Though we work in electronic media, some of us at Baristanet (okay, me and a handful of others) got our first professional experiences in print media. So as much as we appreciate and cheer on the surge of online journalism ventures, it’s still painful to watch further contraction in traditional print media – especially in our own backyard. When any branch of the media thins, lessening the chances that good journalism makes it way to the public, no one wins.
Yesterday, The Star Ledger announced further newsroom cuts that equal nearly 10 percent of its editorial staff, eliminating the jobs of 34 employees, including 18 editors, reporters, copy editors, photographers, news clerks and other editorial personnel – the biggest newsroom staff cuts ever.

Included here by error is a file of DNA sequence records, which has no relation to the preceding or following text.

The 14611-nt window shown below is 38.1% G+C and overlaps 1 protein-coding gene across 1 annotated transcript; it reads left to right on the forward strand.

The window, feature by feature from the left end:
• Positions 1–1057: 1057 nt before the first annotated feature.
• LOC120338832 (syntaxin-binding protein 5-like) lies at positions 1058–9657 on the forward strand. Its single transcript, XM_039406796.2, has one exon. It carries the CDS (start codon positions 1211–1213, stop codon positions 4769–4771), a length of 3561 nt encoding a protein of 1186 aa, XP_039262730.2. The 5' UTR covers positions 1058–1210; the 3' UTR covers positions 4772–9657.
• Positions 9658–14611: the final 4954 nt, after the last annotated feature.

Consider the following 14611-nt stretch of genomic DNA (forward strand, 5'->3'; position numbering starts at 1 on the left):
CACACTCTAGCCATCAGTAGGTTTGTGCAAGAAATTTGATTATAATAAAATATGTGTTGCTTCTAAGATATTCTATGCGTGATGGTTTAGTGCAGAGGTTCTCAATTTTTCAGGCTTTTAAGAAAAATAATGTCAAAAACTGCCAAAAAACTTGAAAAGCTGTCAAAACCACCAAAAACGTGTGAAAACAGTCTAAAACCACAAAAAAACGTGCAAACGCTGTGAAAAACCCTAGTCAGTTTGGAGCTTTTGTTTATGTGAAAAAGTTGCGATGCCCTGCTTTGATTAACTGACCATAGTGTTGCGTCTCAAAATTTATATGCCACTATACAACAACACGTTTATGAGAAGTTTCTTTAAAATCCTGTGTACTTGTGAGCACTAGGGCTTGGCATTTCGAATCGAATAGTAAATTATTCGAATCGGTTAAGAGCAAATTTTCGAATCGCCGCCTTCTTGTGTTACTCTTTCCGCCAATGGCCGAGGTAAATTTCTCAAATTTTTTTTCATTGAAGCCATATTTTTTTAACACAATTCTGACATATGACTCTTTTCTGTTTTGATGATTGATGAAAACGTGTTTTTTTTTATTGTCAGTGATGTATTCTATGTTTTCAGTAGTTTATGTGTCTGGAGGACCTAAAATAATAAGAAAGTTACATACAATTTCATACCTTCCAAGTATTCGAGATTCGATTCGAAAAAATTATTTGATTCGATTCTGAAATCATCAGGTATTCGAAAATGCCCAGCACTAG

On its website, publisher Richard Vezza attributed the cause of the paper’s largest newsrooms cuts in history to, “continuing financial pressures and the lingering effects of Hurricane Sandy, in an industry already hard hit by a steady decline in readership and sinking ad revenues.”
Job cuts began at the Ledger back in 2008 when 304 people accepted buyouts, with some 150 of them coming from the ranks of newsroom workers.
As a journalism-obsessed kid growing up in Essex County, I loved the thunk of the Ledger hitting our front porch every day, tossed by a cute paperboy on a bicycle who rarely missed his target.
Even when I’d moved on to different daily news habits – the New York Times, CNN, and various websites – it’s always been a little reassuring, when something happens in New Jersey, to know I can still pick up a copy of the Ledger at a local shop – just as people have been doing since 1832 when the paper began as the Newark Daily Advertiser.
How about you?